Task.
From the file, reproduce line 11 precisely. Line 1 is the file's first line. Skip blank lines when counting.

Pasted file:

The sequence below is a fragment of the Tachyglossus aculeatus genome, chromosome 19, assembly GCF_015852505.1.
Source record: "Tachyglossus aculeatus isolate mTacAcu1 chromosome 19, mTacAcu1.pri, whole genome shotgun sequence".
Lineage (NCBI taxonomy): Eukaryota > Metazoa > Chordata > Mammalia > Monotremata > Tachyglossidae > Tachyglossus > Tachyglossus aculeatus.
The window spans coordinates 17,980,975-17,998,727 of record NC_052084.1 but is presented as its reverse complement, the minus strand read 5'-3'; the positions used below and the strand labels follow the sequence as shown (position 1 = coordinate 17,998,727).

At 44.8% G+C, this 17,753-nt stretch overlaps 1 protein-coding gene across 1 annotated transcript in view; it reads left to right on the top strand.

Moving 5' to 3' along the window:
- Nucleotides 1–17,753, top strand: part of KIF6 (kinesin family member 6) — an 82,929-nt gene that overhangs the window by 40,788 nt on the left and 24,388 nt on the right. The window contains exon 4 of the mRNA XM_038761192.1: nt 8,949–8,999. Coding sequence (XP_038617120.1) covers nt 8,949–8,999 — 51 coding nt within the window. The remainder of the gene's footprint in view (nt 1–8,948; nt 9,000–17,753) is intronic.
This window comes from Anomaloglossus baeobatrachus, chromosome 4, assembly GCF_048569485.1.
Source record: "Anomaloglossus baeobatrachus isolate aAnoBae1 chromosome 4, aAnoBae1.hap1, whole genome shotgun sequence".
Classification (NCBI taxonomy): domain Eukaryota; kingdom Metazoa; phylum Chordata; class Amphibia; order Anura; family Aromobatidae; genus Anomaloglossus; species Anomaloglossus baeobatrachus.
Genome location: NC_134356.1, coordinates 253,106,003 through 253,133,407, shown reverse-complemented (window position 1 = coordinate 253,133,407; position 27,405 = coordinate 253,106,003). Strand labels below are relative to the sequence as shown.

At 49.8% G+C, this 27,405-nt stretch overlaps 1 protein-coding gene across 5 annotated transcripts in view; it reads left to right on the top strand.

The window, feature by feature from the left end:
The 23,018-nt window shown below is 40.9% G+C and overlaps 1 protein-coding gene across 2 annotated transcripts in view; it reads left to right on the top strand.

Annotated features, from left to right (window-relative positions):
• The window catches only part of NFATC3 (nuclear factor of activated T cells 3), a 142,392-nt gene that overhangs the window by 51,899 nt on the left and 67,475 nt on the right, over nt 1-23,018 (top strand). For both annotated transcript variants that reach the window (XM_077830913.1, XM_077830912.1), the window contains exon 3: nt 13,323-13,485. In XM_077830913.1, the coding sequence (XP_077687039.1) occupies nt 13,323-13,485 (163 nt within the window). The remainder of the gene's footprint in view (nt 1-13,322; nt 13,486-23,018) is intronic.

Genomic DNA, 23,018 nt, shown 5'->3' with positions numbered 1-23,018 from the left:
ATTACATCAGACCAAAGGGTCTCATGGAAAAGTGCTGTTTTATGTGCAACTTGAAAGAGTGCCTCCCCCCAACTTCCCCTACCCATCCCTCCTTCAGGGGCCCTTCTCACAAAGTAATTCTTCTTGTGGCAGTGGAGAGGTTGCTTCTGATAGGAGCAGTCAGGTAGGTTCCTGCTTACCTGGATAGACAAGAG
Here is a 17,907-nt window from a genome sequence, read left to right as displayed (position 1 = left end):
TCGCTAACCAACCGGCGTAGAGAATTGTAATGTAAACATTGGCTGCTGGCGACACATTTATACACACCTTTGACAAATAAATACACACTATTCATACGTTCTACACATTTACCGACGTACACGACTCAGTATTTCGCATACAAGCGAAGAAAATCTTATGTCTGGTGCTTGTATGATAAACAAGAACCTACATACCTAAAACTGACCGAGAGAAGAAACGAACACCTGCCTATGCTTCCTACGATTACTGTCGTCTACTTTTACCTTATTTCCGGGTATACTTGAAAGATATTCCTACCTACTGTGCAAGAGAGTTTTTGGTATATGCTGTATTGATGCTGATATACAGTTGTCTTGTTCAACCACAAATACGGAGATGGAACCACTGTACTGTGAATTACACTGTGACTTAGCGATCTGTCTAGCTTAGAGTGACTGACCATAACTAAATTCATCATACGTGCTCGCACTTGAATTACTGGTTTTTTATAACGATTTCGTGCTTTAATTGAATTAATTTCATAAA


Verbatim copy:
Genome location: NC_134356.1, coordinates 253,106,003 through 253,133,407, shown reverse-complemented (window position 1 = coordinate 253,133,407; position 27,405 = coordinate 253,106,003). Strand labels below are relative to the sequence as shown.